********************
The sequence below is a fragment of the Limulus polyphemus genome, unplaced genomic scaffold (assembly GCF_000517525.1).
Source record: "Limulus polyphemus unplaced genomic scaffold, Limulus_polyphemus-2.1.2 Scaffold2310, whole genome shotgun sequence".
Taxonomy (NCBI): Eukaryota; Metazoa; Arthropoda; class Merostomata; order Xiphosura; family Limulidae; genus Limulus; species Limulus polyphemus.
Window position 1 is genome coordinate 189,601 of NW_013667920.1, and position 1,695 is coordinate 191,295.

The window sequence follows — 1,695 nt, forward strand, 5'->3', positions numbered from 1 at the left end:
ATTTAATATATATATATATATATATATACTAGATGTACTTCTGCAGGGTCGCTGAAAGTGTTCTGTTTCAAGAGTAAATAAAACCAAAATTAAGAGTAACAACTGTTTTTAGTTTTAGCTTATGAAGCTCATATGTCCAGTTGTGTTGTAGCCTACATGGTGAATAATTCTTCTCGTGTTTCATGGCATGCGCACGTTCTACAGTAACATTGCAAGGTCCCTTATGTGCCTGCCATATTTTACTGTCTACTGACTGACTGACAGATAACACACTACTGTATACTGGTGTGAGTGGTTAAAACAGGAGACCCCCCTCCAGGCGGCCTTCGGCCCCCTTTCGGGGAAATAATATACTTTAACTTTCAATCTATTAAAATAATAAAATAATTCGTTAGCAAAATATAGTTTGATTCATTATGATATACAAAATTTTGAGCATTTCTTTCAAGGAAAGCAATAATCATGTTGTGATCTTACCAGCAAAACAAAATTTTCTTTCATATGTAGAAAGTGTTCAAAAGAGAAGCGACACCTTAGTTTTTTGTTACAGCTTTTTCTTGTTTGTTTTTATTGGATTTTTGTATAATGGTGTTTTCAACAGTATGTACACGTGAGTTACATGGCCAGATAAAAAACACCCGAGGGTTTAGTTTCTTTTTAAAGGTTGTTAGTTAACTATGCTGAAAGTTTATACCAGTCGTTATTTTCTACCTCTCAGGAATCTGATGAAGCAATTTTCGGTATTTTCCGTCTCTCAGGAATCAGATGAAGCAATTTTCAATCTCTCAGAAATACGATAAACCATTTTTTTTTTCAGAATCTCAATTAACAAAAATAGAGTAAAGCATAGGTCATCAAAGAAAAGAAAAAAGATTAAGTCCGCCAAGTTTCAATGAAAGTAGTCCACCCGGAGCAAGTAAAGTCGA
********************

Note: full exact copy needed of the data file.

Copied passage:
The sequence below is a fragment of the Limulus polyphemus genome, unplaced genomic scaffold (assembly GCF_000517525.1).
Source record: "Limulus polyphemus unplaced genomic scaffold, Limulus_polyphemus-2.1.2 Scaffold2310, whole genome shotgun sequence".
Taxonomy (NCBI): Eukaryota; Metazoa; Arthropoda; class Merostomata; order Xiphosura; family Limulidae; genus Limulus; species Limulus polyphemus.
Window position 1 is genome coordinate 189,601 of NW_013667920.1, and position 1,695 is coordinate 191,295.

The window sequence follows — 1,695 nt, forward strand, 5'->3', positions numbered from 1 at the left end:
ATTTAATATATATATATATATATATATACTAGATGTACTTCTGCAGGGTCGCTGAAAGTGTTCTGTTTCAAGAGTAAATAAAACCAAAATTAAGAGTAACAACTGTTTTTAGTTTTAGCTTATGAAGCTCATATGTCCAGTTGTGTTGTAGCCTACATGGTGAATAATTCTTCTCGTGTTTCATGGCATGCGCACGTTCTACAGTAACATTGCAAGGTCCCTTATGTGCCTGCCATATTTTACTGTCTACTGACTGACTGACAGATAACACACTACTGTATACTGGTGTGAGTGGTTAAAACAGGAGACCCCCCTCCAGGCGGCCTTCGGCCCCCTTTCGGGGAAATAATATACTTTAACTTTCAATCTATTAAAATAATAAAATAATTCGTTAGCAAAATATAGTTTGATTCATTATGATATACAAAATTTTGAGCATTTCTTTCAAGGAAAGCAATAATCATGTTGTGATCTTACCAGCAAAACAAAATTTTCTTTCATATGTAGAAAGTGTTCAAAAGAGAAGCGACACCTTAGTTTTTTGTTACAGCTTTTTCTTGTTTGTTTTTATTGGATTTTTGTATAATGGTGTTTTCAACAGTATGTACACGTGAGTTACATGGCCAGATAAAAAACACCCGAGGGTTTAGTTTCTTTTTAAAGGTTGTTAGTTAACTATGCTGAAAGTTTATACCAGTCGTTATTTTCTACCTCTCAGGAATCTGATGAAGCAATTTTCGGTATTTTCCGTCTCTCAGGAATCAGATGAAGCAATTTTCAATCTCTCAGAAATACGATAAACCATTTTTTTTTTCAGAATCTCAATTAACAAAAATAGAGTAAAGCATAGGTCATCAAAGAAAAGAAAAAAGATTAAGTCCGCCAAGTTTCAATGAAAGTAGTCCACCCGGAGCAAGTAAAGTCGA